Safety plans learned during the deadly Ebola outbreak in 2015 are being put to good use during the COVID-19 pandemic of 2020. This is especially true when it comes to transporting patients with highly infectious diseases safely.
Although Johns Hopkins never treated a patient with Ebola, the 100-member Lifeline team did transport patients under investigation for the disease. As of April 22, the team had already transported 481 patients who were either known to be COVID-19-positive or were under investigation for the disease. Of these patients, 63% tested positive, says Heidi Hubble, M.H.A., director of operations for Johns Hopkins Lifeline critical care transportation.
Lifeline manages transport both within and between all five Johns Hopkins member hospitals in Maryland and Washington. While each hospital is equipped to manage patients with COVID-19, the most serious cases are routed to The Johns Hopkins Hospital.
Started in 2015, the Lifeline Special Operations Response Team (SORT) is a dedicated group of Lifeline staff members who are committed to moving patients with highly infectious disease safely. SORT team members attend quarterly training sessions and adhere to protocols specifically developed to minimize the risk of transmission during transport activities. To prepare for the COVID-19 response, SORT team coordinator Chad Bowman, M.S.N., worked with Hospital Epidemiology and Infection Control (HEIC) to adapt the protocols specifically for this pathogen. Among the changes were the addition of a safety officer to monitor every transport, and modification of treatment plans to mitigate aerosol generating therapies. SORT team members assist with training the entire Lifeline staff in donning and doffing the new personal protective equipment (PPE) ensemble.
The PPE requires some adjustment to workflow. “Obviously, we’re accustomed to standard PPE of gloves and isolation gowns, but the addition of the respiratory protective equipment, which includes a PAPR (powered air-purifying respirator ), just makes everything — including communication — a little bit more challenging,” says Hubble. “When we arrive at the sending facility, there’s a lot more preparation that happens outside of the [patient] room, before we actually go in.”
Jim Scheulen, M.B.A., chief administrative officer for emergency medicine and capacity management for Johns Hopkins Medicine, oversees the Lifeline team. He notes that getting patients safely from one place to another is a vital part of the institution’s response to COVID-19.
“Everybody has a role to play in a huge incident response like this,” says Scheulen. “Our role, honestly, is to do what we always do — and do it very well.”
Coronavirus Response Requires Teamwork
What has made adjusting to COVID-19 work so quickly is teamwork, says Shawn Trautman, nurse manager for Lifeline. “Every single team member has stepped up to the plate. They’ve been working long hours, they’re volunteering to come in extra,” he says. “Sometimes we will send out a page and crewmembers will come in from home just to help out with a transport. Many have taken on new leadership roles and continue to make improvements.”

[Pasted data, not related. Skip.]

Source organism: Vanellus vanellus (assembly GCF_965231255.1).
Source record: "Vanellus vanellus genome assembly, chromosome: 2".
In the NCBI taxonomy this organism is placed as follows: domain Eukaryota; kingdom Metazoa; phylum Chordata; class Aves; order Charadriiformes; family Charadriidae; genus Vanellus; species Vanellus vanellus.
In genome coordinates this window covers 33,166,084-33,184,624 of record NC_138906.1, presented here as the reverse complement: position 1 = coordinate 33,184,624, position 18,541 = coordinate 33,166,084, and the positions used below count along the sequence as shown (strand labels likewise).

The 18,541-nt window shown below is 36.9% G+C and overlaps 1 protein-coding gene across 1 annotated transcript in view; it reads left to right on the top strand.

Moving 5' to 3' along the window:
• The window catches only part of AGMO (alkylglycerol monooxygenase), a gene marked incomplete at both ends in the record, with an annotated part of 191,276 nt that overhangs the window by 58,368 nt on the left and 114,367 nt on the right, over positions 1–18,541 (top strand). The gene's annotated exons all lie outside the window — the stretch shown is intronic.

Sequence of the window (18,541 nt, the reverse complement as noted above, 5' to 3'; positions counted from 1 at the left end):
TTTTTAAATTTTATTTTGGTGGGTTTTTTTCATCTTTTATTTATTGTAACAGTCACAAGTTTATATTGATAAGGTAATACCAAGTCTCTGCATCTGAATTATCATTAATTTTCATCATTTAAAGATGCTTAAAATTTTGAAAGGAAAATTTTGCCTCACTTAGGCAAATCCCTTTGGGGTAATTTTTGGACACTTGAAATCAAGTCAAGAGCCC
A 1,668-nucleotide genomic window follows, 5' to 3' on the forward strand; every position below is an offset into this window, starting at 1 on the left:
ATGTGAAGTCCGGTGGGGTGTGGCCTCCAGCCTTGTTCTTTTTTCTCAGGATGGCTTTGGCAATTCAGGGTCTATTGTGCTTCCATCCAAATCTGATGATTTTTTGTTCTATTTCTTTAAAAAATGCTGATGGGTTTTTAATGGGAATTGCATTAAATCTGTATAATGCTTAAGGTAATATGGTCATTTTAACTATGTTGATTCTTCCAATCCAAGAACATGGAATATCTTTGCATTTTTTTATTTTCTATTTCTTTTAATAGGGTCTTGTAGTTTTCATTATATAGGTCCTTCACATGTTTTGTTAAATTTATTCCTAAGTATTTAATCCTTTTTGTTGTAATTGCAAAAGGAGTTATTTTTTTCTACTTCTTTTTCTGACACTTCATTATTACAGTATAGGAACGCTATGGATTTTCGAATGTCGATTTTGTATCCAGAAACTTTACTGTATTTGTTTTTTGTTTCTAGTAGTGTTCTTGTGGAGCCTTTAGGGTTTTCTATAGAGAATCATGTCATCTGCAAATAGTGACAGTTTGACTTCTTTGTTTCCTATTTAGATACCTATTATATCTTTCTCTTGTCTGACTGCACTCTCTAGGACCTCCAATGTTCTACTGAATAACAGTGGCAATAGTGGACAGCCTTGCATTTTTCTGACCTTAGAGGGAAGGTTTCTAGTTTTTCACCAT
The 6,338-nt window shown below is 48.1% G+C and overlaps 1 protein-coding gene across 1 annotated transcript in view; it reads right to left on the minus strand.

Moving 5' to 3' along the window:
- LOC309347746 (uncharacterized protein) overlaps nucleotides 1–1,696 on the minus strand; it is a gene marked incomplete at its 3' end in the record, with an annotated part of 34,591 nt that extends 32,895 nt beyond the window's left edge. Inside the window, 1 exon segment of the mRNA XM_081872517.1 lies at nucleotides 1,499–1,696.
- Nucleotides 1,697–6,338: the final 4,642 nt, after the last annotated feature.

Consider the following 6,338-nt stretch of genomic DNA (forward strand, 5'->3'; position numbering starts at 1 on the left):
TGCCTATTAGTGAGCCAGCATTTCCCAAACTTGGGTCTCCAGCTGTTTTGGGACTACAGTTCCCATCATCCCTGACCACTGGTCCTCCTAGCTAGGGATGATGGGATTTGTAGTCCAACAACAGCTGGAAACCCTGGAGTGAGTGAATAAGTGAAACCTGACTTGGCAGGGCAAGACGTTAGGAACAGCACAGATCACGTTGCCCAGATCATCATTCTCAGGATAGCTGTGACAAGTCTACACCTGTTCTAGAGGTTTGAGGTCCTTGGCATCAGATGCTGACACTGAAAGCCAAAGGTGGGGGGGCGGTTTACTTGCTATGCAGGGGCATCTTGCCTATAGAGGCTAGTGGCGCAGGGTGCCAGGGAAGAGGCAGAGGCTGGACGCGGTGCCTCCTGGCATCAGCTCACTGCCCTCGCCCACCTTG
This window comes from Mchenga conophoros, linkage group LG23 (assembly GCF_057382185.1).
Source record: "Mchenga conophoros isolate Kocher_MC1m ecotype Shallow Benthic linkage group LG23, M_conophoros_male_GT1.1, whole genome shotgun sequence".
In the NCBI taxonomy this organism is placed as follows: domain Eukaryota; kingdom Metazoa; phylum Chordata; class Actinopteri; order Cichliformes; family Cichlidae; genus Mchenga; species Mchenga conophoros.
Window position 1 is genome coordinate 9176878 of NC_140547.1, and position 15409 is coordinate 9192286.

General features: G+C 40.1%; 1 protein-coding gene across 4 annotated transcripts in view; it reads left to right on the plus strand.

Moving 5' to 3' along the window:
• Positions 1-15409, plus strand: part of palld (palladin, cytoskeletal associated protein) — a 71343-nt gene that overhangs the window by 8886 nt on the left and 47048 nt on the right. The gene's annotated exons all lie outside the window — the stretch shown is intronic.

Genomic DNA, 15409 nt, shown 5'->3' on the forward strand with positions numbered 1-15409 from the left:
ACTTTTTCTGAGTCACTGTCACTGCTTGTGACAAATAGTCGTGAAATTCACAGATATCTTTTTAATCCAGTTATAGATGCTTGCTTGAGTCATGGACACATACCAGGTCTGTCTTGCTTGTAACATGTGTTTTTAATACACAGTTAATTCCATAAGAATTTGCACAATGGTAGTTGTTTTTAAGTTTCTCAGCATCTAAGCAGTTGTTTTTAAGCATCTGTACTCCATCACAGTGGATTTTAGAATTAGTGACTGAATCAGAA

The team has established a protocol to train reassigned staff members, including pediatric nurses, to serve as transport safety officers to observe each transport and ensure that all safety measures are properly followed. This helps protect the patient, transport team and hospital staff.
Another unanticipated change is moving patients in a prone, belly down position. “This turns out to be a very good therapy for these patients because it improves blood flow to certain areas of the lungs, which helps oxygen transfer into the bloodstream better,” Trautman says, adding that he expects it to become routine in COVID-19 transport. “Normally, this wouldn’t be much of a problem, but it can be quite challenging when you have a patient intubated with a tube coming out of their mouth.”
Coronavirus Crisis Calls Forth Innovation
Responding to the COVID-19 crisis is bringing innovations to policies, practices and procedures throughout Johns Hopkins Medicine. One example is the accelerated purchase of high-flow nasal cannula oxygen therapy equipment for the Lifeline team, which is a good alternative treatment for patients with acute respiratory failure. “This is a game-changer as it provides us with another treatment alternative for transport and may prevent the patient from being intubated,” says Hubble.
Trautman says the pandemic has caused Lifeline staff members to become expert about managing patients on ventilators because they do it every day. They share this knowledge with other staff members in the COVID-19 units, including respiratory therapists.
“I think the biggest thing is how fast we can roll some of these [procedural changes] out, how fast we can train this many people,” says Trautman. “If you asked me to write a training plan for all the things that we put in place [to handle this crisis], it would have taken a year. We put all this out and trained people in a matter of a month.”